For better understanding, read this article-Gandhi Murder Case-7: What was Accused Admitted in the Trial
The lawmatics Series- Gandhi Murder Case- Part 8
After the decision of Trial judge, convicted persons filed an appeal against conviction. An appeal in a murder case is, according to High Court Rules and Orders, heard by a Division Bench consisting of two judges, but owing to the unique position which the deceased had occupied, the complexity and volume of the evidence which would have to be considered and appraised and the unprecedented interest aroused by the case, the Chief Justice decided to constitute a bench of three judges to hear the appeal by Godse and his accomplices.
The judges were Mr. Justice Bhandari, Mr. Justice Achhruram and myself. We decided that as a special measure we should resume the old practice of wearing wigs, and that on our entry into the court-room we should, as in the olden days, be preceded by our liveried ushers carrying silver-mounted staffs.
The Punjab High Court was, at that time, located at Simla, where it had been hurriedly set up during the autumn of 1947, because at no other place was suitable accommodation available. The Government of India had placed at our Disposal Peterhoff, a large manorial building which was formerly the summer residence of the Viceroy. It was a picturesque house standing in pleasant sur-roundings and commanding a view of the distant hills with their snow-covered peaks.
But it was scarcely suitable for a high court. The vice-regal bedrooms, stripped of their opulent furnishings and silver-plated fittings, gave an appearance of mock austerity, but even the largest of them was not commodious enough for a court-room in which, besides the judge and his reader, half a dozen lawyers and their clerks spent several hours a day; and often the parties to the case under consideration also came to see how their lawyers were handling their misfortunes and hopes and how the judge was reacting to the pleas put forward on their behalf.
There must be a table for the judge, another for his reader and stenographer, a separate table for the lawyers on which they can place their briefs and the law books they cite. And when a few book-shelves to hold law reports and other books of reference were placed along the walls, there was no room left for the public.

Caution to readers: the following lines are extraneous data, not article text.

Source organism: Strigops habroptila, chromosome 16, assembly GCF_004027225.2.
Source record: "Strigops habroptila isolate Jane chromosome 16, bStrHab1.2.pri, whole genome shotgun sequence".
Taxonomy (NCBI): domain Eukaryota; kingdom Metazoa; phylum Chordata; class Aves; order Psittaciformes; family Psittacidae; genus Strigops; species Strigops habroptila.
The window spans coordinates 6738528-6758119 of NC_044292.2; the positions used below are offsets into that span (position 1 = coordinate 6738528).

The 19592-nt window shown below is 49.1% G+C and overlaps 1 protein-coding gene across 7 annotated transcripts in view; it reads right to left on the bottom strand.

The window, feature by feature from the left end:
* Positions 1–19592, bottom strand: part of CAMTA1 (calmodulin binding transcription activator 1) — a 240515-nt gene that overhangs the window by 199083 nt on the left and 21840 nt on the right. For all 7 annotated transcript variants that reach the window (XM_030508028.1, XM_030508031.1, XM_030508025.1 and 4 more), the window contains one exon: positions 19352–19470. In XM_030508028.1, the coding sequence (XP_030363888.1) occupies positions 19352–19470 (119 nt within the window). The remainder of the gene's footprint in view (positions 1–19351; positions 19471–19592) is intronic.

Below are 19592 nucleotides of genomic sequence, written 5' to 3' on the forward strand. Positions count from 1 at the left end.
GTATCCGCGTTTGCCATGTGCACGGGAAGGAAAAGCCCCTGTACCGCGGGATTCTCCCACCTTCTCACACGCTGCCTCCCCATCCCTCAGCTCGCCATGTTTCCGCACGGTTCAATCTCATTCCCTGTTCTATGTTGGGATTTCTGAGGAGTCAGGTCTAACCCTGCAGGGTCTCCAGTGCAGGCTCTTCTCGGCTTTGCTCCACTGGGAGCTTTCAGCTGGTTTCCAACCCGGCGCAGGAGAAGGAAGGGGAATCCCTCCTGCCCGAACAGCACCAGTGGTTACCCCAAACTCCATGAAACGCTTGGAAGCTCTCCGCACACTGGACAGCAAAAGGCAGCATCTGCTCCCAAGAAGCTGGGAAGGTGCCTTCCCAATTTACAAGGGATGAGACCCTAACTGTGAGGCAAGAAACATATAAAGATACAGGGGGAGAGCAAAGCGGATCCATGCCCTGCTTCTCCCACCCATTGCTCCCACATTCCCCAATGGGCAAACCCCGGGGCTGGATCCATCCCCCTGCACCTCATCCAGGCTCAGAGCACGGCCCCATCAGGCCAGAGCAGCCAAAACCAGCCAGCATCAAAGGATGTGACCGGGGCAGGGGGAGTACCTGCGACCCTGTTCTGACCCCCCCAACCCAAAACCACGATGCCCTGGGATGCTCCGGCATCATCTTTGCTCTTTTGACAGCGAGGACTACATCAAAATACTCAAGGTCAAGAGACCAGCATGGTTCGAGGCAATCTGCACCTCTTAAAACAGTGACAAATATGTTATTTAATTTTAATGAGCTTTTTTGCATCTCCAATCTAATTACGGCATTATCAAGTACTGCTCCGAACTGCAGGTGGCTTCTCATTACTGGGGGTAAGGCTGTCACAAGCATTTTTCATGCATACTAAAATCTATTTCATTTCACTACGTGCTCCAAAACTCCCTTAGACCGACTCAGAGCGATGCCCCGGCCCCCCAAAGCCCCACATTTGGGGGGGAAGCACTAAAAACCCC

We had a constant feeling of being cramped, and there was nothing that we could do to improve matters. Chandigarh and the massive High Court building into which we moved in the beginning of 1955 was still no more than an idea. Fortunately, the non-litigant public of Simla was incurious about High Court proceedings, and we seldom had any visitors. But the hearing of the appeal in the Gandhi murder case was expected to arouse widespread interest and bring large numbers of lawyers, pressmen and spectators to court each day, and there was not a single court-room which could accommodate even the persons actually engaged in dealing with the appeal.
The ballroom on the ground floor was being used as a passage giving access to the court-rooms on the first floor. Constructed for vice-regal entertainment during the summer months when the seat of the Government of India used to move from Calcutta to Simla, the large hall was cold and draughty. However, with a few minor alterations and the additions of a dais at one end, it became an admirable court-room, and the generous teak wood staircase which came down to the specially constructed dais displayed a dignity worthy of the robed and bewigged judges who day after day for a period of six weeks marched down it, preceded by ushers resplendent in their scarlet and gold liveries and carrying tall silver-mounted staffs- symbols of the triple embodiment of law.
Such splendour and glory had not been witnessed in the refugee High Court since it had been forced to abandon its old seat in Lahore. The staffs had been put away in a store-room because the narrow corridors between the bedrooms allowed no play for processional ritual, and even the wigs had ceased to be worn because many of the advocates had left them behind in Lahore in their stampede to safety; and at Simla they had made a formal request that the dress regulation be relaxed in this respect. Their re-appearance on the opening day of the appeal was, therefore, all the more impressive.
As mentioned in the book ‘The Murder of Mahatma’ by G.D.Khosla (Formerly Chief Justice of Punjab, who heard the appeal of Nathuram Godse & others and gave his most historic verdict in the case of assassination), First Published: 1965